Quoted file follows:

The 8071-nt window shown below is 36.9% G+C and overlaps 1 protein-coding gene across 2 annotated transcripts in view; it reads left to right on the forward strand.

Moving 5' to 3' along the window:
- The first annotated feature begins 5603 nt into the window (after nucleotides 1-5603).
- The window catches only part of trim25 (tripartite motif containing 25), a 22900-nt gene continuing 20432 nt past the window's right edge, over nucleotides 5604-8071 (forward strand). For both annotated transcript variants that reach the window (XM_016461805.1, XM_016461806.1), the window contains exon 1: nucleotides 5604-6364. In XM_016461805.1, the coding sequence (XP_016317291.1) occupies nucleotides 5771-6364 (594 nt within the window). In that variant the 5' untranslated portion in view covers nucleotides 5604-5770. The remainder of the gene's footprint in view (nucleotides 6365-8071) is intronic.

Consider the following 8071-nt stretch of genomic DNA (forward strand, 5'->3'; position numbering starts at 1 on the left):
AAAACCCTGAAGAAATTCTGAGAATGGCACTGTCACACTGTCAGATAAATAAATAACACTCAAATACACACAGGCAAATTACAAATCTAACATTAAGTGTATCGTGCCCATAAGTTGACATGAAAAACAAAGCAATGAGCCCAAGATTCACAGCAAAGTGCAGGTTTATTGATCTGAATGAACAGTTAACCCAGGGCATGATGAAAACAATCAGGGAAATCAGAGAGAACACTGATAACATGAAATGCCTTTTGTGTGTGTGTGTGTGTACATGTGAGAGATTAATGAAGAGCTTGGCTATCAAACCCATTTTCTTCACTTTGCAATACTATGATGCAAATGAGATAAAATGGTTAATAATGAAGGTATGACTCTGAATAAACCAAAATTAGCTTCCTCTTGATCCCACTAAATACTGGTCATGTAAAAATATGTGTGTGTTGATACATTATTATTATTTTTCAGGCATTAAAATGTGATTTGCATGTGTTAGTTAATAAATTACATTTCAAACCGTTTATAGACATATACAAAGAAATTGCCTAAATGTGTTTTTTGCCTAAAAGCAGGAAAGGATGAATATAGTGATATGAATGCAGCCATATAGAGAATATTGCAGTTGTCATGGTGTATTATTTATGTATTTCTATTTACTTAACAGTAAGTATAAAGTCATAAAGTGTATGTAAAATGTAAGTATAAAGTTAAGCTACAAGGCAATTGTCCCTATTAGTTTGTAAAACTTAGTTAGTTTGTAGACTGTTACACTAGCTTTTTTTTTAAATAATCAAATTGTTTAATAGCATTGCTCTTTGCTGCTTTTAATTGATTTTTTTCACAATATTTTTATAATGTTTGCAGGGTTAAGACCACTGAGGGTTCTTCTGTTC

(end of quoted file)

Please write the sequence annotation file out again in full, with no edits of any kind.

The 8071-nt window shown below is 36.9% G+C and overlaps 1 protein-coding gene across 2 annotated transcripts in view; it reads left to right on the forward strand.

Moving 5' to 3' along the window:
- The first annotated feature begins 5603 nt into the window (after nucleotides 1-5603).
- The window catches only part of trim25 (tripartite motif containing 25), a 22900-nt gene continuing 20432 nt past the window's right edge, over nucleotides 5604-8071 (forward strand). For both annotated transcript variants that reach the window (XM_016461805.1, XM_016461806.1), the window contains exon 1: nucleotides 5604-6364. In XM_016461805.1, the coding sequence (XP_016317291.1) occupies nucleotides 5771-6364 (594 nt within the window). In that variant the 5' untranslated portion in view covers nucleotides 5604-5770. The remainder of the gene's footprint in view (nucleotides 6365-8071) is intronic.

Consider the following 8071-nt stretch of genomic DNA (forward strand, 5'->3'; position numbering starts at 1 on the left):
AAAACCCTGAAGAAATTCTGAGAATGGCACTGTCACACTGTCAGATAAATAAATAACACTCAAATACACACAGGCAAATTACAAATCTAACATTAAGTGTATCGTGCCCATAAGTTGACATGAAAAACAAAGCAATGAGCCCAAGATTCACAGCAAAGTGCAGGTTTATTGATCTGAATGAACAGTTAACCCAGGGCATGATGAAAACAATCAGGGAAATCAGAGAGAACACTGATAACATGAAATGCCTTTTGTGTGTGTGTGTGTGTACATGTGAGAGATTAATGAAGAGCTTGGCTATCAAACCCATTTTCTTCACTTTGCAATACTATGATGCAAATGAGATAAAATGGTTAATAATGAAGGTATGACTCTGAATAAACCAAAATTAGCTTCCTCTTGATCCCACTAAATACTGGTCATGTAAAAATATGTGTGTGTTGATACATTATTATTATTTTTCAGGCATTAAAATGTGATTTGCATGTGTTAGTTAATAAATTACATTTCAAACCGTTTATAGACATATACAAAGAAATTGCCTAAATGTGTTTTTTGCCTAAAAGCAGGAAAGGATGAATATAGTGATATGAATGCAGCCATATAGAGAATATTGCAGTTGTCATGGTGTATTATTTATGTATTTCTATTTACTTAACAGTAAGTATAAAGTCATAAAGTGTATGTAAAATGTAAGTATAAAGTTAAGCTACAAGGCAATTGTCCCTATTAGTTTGTAAAACTTAGTTAGTTTGTAGACTGTTACACTAGCTTTTTTTTTAAATAATCAAATTGTTTAATAGCATTGCTCTTTGCTGCTTTTAATTGATTTTTTTCACAATATTTTTATAATGTTTGCAGGGTTAAGACCACTGAGGGTTCTTCTGTTC